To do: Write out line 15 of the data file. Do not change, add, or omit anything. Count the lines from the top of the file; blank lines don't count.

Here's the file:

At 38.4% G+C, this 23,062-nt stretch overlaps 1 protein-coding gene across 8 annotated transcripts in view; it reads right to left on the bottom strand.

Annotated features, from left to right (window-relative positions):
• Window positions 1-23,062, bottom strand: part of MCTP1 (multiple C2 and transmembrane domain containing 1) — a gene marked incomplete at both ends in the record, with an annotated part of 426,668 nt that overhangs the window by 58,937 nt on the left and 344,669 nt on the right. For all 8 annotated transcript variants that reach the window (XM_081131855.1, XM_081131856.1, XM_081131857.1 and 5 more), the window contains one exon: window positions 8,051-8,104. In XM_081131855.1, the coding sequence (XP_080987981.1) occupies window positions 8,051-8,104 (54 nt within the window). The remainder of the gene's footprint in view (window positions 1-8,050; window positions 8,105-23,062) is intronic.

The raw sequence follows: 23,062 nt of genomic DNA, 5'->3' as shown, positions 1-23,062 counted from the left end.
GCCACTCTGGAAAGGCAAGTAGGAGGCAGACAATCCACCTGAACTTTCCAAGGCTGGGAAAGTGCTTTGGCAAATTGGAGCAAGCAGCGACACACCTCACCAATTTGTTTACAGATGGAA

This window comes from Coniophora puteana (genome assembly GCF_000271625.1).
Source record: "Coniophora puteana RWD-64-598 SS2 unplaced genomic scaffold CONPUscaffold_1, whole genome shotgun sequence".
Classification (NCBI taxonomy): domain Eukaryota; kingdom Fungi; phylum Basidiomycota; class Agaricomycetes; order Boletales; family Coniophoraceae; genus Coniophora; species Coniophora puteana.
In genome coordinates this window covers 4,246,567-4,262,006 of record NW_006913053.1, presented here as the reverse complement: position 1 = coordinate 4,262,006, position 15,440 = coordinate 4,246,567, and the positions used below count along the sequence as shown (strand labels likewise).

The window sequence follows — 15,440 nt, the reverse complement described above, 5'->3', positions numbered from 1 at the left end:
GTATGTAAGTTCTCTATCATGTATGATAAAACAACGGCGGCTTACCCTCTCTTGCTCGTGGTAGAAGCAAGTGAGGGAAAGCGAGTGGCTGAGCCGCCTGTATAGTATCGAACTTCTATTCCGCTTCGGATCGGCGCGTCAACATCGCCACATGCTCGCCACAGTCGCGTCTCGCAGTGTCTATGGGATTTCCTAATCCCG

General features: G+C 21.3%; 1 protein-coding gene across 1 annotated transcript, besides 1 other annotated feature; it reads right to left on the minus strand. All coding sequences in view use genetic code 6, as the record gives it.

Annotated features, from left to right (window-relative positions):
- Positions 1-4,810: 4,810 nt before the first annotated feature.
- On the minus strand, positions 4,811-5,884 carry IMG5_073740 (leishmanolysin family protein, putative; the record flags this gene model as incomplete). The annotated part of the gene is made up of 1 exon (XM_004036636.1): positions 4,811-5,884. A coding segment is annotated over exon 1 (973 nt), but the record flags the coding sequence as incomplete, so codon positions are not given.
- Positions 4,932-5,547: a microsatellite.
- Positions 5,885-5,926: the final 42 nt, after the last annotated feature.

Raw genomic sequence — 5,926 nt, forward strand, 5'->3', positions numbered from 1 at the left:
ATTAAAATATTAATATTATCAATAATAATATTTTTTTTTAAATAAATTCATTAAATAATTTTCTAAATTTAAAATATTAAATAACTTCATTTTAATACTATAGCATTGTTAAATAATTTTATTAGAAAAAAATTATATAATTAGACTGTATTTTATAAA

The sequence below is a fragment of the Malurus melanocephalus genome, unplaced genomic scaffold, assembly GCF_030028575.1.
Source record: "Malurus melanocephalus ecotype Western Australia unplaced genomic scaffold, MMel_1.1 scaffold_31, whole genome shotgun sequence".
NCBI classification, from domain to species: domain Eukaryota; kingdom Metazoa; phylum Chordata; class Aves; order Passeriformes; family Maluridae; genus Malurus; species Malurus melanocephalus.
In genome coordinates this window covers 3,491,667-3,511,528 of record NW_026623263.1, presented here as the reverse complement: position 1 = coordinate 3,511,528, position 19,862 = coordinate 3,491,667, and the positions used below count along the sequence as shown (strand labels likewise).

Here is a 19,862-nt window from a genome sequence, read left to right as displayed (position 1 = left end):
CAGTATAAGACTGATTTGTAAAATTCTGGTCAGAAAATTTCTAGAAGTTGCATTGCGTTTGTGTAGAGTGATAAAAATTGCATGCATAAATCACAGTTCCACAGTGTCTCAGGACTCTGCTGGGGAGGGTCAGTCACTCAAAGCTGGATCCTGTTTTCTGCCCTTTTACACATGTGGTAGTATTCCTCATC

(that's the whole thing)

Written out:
- On the minus strand, positions 4,811-5,884 carry IMG5_073740 (leishmanolysin family protein, putative; the record flags this gene model as incomplete). The annotated part of the gene is made up of 1 exon (XM_004036636.1): positions 4,811-5,884. A coding segment is annotated over exon 1 (973 nt), but the record flags the coding sequence as incomplete, so codon positions are not given.